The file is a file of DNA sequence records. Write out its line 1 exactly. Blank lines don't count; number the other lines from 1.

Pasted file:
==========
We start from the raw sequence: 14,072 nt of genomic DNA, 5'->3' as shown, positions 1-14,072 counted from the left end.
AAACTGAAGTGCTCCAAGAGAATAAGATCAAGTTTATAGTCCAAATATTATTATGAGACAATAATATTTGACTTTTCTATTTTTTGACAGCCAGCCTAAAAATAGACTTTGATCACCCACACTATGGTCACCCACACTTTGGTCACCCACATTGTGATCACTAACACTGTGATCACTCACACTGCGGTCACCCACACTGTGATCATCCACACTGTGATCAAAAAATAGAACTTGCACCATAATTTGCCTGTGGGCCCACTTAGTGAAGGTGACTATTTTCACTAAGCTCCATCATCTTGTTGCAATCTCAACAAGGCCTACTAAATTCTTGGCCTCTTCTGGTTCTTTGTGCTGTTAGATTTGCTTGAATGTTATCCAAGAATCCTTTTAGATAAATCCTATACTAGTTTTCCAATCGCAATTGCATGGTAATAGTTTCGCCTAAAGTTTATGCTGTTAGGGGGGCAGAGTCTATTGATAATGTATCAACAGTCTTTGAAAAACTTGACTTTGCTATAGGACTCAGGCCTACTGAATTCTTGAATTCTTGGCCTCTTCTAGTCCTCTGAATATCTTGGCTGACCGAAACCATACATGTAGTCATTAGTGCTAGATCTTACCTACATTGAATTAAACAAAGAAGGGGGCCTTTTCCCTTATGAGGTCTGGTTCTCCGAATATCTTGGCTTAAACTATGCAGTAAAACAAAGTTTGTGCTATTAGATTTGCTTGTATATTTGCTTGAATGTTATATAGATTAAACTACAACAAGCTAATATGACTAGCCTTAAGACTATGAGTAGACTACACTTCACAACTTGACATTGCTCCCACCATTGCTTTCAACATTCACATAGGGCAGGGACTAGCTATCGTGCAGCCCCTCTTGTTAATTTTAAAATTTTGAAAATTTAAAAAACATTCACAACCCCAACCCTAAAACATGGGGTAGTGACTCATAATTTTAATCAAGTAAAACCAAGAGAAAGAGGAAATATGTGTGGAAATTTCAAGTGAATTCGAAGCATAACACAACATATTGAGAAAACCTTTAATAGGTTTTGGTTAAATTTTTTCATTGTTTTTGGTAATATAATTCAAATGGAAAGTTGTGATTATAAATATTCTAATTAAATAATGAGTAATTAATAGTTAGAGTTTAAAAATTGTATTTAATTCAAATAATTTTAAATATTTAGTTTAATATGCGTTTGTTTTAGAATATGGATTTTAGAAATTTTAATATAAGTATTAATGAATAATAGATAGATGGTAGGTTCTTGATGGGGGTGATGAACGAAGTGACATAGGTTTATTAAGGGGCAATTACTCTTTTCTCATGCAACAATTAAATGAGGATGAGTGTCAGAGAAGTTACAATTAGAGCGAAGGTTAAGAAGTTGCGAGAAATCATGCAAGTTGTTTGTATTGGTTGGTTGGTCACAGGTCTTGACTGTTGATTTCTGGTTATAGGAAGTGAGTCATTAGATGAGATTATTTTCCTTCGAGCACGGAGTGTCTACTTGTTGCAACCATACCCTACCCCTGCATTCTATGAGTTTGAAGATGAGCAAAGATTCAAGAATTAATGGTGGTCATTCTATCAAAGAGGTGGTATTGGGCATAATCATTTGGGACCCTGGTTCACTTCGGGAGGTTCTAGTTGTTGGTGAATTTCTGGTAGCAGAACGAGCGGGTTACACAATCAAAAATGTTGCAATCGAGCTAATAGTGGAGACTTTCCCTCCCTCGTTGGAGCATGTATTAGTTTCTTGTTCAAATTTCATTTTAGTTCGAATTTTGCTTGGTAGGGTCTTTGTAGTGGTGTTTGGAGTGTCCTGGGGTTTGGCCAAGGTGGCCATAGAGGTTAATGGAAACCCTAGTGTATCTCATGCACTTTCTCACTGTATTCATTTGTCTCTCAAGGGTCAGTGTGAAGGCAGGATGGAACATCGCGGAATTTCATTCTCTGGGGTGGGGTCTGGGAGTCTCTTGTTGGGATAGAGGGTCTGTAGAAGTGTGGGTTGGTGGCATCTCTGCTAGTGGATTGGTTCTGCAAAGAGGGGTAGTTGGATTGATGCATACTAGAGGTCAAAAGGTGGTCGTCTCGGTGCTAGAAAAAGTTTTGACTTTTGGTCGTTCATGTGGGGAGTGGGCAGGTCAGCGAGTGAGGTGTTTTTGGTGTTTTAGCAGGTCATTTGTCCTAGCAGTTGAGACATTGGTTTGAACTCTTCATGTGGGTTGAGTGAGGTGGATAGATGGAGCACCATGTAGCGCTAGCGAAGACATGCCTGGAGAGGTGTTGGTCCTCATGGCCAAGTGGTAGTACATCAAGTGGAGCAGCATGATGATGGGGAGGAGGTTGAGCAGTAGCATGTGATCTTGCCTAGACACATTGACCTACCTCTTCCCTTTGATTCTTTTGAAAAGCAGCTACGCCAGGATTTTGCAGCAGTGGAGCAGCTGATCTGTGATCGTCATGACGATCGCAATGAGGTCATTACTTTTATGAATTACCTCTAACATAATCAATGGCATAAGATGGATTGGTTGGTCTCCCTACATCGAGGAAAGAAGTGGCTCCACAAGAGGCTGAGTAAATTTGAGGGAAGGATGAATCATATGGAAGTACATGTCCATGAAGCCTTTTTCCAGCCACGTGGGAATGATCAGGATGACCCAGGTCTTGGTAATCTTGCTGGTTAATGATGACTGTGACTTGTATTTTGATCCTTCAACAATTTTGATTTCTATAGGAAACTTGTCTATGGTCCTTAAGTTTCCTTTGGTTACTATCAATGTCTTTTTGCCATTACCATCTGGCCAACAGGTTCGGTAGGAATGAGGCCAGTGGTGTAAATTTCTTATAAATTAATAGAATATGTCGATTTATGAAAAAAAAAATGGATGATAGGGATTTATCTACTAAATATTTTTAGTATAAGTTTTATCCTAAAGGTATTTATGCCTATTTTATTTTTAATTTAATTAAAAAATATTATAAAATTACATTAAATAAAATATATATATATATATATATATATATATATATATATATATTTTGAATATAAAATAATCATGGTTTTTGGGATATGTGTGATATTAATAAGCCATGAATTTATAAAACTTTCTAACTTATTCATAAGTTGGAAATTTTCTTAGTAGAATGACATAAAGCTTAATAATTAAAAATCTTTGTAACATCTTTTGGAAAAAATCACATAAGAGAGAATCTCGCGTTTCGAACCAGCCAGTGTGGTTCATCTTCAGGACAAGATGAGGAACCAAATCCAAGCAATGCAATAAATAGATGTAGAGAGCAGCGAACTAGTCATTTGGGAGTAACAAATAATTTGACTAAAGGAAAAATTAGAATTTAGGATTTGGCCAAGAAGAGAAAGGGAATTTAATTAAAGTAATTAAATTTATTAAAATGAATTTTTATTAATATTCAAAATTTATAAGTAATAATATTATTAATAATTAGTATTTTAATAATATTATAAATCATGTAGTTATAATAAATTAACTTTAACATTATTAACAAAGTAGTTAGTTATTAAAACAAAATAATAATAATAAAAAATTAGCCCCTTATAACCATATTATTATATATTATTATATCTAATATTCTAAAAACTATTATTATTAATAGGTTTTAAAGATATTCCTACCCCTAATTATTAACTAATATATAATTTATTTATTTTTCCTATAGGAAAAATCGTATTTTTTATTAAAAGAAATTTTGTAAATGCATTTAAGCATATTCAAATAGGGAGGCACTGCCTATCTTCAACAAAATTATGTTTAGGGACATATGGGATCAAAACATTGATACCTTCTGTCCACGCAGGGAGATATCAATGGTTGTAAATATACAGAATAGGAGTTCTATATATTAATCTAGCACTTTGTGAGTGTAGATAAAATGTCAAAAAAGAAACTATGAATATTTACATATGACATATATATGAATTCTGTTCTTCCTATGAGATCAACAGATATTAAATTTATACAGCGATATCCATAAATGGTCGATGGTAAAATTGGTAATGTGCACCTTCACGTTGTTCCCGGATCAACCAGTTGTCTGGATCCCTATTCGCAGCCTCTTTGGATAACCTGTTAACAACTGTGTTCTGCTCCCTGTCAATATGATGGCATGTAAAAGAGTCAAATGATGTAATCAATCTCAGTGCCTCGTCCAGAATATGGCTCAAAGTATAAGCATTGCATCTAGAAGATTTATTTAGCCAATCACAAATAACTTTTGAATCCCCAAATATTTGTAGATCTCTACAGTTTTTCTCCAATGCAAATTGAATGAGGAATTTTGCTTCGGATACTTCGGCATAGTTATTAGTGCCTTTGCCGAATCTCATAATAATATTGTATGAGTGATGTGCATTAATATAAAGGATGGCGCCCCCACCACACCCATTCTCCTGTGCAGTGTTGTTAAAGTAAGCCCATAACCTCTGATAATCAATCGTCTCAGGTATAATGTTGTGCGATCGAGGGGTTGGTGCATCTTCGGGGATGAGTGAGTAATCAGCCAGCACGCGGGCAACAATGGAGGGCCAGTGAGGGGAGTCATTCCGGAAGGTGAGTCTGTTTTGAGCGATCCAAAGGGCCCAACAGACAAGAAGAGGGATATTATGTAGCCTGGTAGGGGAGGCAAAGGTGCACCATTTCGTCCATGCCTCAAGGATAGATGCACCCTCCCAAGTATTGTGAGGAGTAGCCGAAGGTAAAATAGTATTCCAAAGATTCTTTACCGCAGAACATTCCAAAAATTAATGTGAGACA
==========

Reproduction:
We start from the raw sequence: 14,072 nt of genomic DNA, 5'->3' as shown, positions 1-14,072 counted from the left end.